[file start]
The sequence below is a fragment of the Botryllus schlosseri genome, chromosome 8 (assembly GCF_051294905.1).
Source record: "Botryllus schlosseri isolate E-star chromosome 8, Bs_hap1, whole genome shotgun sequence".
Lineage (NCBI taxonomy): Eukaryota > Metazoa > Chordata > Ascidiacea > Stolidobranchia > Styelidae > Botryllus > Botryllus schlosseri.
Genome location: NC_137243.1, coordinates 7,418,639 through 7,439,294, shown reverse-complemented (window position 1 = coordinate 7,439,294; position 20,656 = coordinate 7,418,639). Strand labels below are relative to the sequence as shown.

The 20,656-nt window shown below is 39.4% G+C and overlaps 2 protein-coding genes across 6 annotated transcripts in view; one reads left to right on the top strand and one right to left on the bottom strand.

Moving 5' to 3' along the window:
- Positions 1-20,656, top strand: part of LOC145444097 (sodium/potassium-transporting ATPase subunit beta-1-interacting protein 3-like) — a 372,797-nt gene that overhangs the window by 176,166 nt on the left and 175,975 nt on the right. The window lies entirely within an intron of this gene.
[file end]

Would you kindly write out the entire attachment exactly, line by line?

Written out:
The sequence below is a fragment of the Botryllus schlosseri genome, chromosome 8 (assembly GCF_051294905.1).
Source record: "Botryllus schlosseri isolate E-star chromosome 8, Bs_hap1, whole genome shotgun sequence".
Lineage (NCBI taxonomy): Eukaryota > Metazoa > Chordata > Ascidiacea > Stolidobranchia > Styelidae > Botryllus > Botryllus schlosseri.
Genome location: NC_137243.1, coordinates 7,418,639 through 7,439,294, shown reverse-complemented (window position 1 = coordinate 7,439,294; position 20,656 = coordinate 7,418,639). Strand labels below are relative to the sequence as shown.

The 20,656-nt window shown below is 39.4% G+C and overlaps 2 protein-coding genes across 6 annotated transcripts in view; one reads left to right on the top strand and one right to left on the bottom strand.

Moving 5' to 3' along the window:
- Positions 1-20,656, top strand: part of LOC145444097 (sodium/potassium-transporting ATPase subunit beta-1-interacting protein 3-like) — a 372,797-nt gene that overhangs the window by 176,166 nt on the left and 175,975 nt on the right. The window lies entirely within an intron of this gene.